Museums in Books: A Room of One’s Own

It’s the return of my favourite series in my adventures in museums, Museums in Books.  In this instalment, I’m looking at A Room of One’s Own by Virginia Woolf. Now, I’m not usually a fan of Virginia Woolf’s work. I did, however, enjoy Orlando, but the protagonist is essentially a timelord which made it so much more palatable.

George_Charles_Beresford_-_Virginia_Woolf_in_1902_-_Restoration

Virgina Woolf by George Charles Beresford

In A Room of One’s Own, we return, once again, to The British Museum. How fitting for a member of the Bloomsbury set? It’s remarkable just how many books this museum has popped up in; Dracula, Maurice. It even makes a noteworthy appearance in children’s literature too, Rick Riordan fans will remember when he blew it up in The Red Pyramid. I’m sure it’s in other books too, I just need to track them down.

The Great Court at the British Museum with the Reading Room and Senate House in the background

The Great Court at the British Museum with the Reading Room and Senate House in the background

Back to A Room of One’s Own. It is a bit different to the texts I’ve tackled so far in this series. It isn’t a fictional text, rather, it’s an extended essay in which Woolf explores the theme of “Women and Fiction.” Her central argument is that “a woman must have money and a room of her own if she is to write fiction”.

Because that’s not elitist at all.

And anyone familiar with J.K. Rowling’s biography (for example!) knows that it is completely untrue. Yes, Rowling was writing in a very different time, but when she was writing Harry Potter, she had neither money nor a room of her own.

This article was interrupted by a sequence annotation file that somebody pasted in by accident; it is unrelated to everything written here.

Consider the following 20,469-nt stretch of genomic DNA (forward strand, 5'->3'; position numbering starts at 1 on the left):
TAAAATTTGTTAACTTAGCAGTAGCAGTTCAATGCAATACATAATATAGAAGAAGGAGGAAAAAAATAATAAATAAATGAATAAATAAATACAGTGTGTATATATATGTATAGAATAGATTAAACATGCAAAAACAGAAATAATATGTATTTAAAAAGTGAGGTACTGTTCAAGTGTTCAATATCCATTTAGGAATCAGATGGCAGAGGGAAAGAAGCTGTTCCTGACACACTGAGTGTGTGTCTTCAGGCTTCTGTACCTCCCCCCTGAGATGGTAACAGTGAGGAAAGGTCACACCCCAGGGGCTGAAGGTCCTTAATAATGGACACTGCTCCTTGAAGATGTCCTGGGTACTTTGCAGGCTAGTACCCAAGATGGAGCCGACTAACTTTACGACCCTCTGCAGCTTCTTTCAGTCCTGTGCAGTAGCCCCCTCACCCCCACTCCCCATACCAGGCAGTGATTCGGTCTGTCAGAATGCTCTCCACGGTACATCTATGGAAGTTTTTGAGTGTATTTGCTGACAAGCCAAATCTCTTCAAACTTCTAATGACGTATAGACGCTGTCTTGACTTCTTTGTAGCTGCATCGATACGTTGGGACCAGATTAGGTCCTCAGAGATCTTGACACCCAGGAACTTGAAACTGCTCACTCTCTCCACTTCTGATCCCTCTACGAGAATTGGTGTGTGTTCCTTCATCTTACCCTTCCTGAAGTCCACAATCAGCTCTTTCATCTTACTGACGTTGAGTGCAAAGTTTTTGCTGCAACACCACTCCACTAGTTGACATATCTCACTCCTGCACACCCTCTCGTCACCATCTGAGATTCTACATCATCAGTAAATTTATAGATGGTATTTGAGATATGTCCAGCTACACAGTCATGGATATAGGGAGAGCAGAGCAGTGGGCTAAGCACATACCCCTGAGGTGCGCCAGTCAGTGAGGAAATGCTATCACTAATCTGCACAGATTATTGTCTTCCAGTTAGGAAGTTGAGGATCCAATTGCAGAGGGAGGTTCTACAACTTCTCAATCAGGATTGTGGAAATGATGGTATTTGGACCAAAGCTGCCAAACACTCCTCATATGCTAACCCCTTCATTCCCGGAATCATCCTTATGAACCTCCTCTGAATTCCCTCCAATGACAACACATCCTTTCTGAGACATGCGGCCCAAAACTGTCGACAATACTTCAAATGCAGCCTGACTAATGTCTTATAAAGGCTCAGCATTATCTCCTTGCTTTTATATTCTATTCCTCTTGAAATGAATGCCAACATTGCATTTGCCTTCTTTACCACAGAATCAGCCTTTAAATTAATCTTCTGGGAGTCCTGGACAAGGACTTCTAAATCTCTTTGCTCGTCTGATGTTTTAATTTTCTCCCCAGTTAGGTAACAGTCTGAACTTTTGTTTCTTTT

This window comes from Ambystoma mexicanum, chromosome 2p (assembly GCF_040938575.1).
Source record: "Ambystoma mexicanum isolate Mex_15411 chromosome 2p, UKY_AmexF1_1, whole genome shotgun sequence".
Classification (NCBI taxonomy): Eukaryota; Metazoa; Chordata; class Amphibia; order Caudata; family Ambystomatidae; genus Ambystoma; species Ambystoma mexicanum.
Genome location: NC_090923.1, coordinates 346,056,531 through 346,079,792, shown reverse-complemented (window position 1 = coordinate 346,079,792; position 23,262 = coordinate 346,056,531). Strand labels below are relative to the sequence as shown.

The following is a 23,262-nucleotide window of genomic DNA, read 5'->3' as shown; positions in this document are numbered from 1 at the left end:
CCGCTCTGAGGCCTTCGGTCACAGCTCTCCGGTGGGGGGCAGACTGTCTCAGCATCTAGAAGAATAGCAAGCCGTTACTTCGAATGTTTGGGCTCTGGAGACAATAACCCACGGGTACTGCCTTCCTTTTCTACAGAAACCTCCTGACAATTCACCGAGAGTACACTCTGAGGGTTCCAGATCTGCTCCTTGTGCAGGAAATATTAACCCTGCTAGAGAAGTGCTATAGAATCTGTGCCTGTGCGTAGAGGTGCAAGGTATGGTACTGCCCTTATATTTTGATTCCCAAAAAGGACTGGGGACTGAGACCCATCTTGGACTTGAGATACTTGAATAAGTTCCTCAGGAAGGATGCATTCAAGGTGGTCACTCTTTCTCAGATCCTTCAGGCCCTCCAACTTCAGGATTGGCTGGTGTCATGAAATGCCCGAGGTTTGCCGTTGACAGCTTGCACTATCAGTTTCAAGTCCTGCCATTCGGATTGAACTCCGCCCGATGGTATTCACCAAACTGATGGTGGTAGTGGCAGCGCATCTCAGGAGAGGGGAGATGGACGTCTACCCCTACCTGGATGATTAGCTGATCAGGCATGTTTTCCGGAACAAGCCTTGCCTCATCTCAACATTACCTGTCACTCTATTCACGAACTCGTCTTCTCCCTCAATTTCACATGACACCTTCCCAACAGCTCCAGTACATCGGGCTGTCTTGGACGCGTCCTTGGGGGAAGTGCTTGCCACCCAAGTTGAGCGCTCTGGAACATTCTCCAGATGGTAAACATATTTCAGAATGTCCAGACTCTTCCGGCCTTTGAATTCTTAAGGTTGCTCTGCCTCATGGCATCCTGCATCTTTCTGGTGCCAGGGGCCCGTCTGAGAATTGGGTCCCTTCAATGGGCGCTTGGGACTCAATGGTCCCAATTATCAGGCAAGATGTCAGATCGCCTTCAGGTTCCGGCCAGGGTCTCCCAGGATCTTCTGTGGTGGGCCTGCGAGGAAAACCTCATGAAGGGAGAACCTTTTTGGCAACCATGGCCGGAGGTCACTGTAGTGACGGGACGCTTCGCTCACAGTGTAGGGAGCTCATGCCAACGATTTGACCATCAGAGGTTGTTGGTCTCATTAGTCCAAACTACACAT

Back to the book. Woolf makes her way to the British Museum in the second chapter, after spending the first at Oxbridge. She goes to the museum in search of answers, in search of truth:

“If truth is not to be found on the shelves of the British Museum, where, I asked myself, picking up a notebook and pencil, is truth?”

I like the idea of the museum as a place of truth. There are where humanity can take a long hard look at itself, what it has done, and come to a conclusion. But, it isn’t to the objects and artefacts that Woolf heads, but rather to the books. What she finds is not quite what she claims to have been looking for. All the books written about women were by men; the patriarchy controls the narrative of women’s history. Naturally, she gets very angry indeed.

If we think about the artefacts in the museum, we would probably see a similar theme. Women are depicted and presented all over the place; be they goddess, wife, slave. But who is doing the presenting? In some cases we know, a maker has left their mark. But so often that maker is that well-known, multi disciplined artist, Anon.

So, how does Woolf present her museum experience? Let’s look at the narrative – Oxbridge poses the question, and the British Museum is the place where the answer is sought. The Museum is a place for the scholars, not necessarily the curious.

Who is visiting the museum? It is a version of Woolf herself complete with her £500 a year and a room of her own. She’s well-off, she’s educated, and apparently doesn’t come into contact with another human being until she leaves the museum to go to a cafe for lunch.

Because that’s not elitist at all.

 

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